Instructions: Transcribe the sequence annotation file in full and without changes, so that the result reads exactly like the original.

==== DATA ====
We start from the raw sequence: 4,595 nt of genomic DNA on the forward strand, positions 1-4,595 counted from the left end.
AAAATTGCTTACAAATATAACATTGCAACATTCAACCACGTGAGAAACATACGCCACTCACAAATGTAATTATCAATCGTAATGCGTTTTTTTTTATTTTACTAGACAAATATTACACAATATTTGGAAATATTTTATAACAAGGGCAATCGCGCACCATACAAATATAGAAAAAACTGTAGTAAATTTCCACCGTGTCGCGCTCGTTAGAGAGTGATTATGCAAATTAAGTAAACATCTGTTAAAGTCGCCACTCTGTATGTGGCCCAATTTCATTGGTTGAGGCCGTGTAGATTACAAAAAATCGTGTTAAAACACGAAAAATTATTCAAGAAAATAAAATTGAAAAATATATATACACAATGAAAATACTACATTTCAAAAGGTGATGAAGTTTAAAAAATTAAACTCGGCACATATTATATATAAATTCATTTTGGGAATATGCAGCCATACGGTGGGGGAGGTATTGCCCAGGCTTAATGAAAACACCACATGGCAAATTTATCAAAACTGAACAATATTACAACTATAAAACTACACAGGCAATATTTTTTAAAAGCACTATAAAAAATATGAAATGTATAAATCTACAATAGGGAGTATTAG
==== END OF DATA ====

We start from the raw sequence: 4,595 nt of genomic DNA on the forward strand, positions 1-4,595 counted from the left end.
AAAATTGCTTACAAATATAACATTGCAACATTCAACCACGTGAGAAACATACGCCACTCACAAATGTAATTATCAATCGTAATGCGTTTTTTTTTATTTTACTAGACAAATATTACACAATATTTGGAAATATTTTATAACAAGGGCAATCGCGCACCATACAAATATAGAAAAAACTGTAGTAAATTTCCACCGTGTCGCGCTCGTTAGAGAGTGATTATGCAAATTAAGTAAACATCTGTTAAAGTCGCCACTCTGTATGTGGCCCAATTTCATTGGTTGAGGCCGTGTAGATTACAAAAAATCGTGTTAAAACACGAAAAATTATTCAAGAAAATAAAATTGAAAAATATATATACACAATGAAAATACTACATTTCAAAAGGTGATGAAGTTTAAAAAATTAAACTCGGCACATATTATATATAAATTCATTTTGGGAATATGCAGCCATACGGTGGGGGAGGTATTGCCCAGGCTTAATGAAAACACCACATGGCAAATTTATCAAAACTGAACAATATTACAACTATAAAACTACACAGGCAATATTTTTTAAAAGCACTATAAAAAATATGAAATGTATAAATCTACAATAGGGAGTATTAG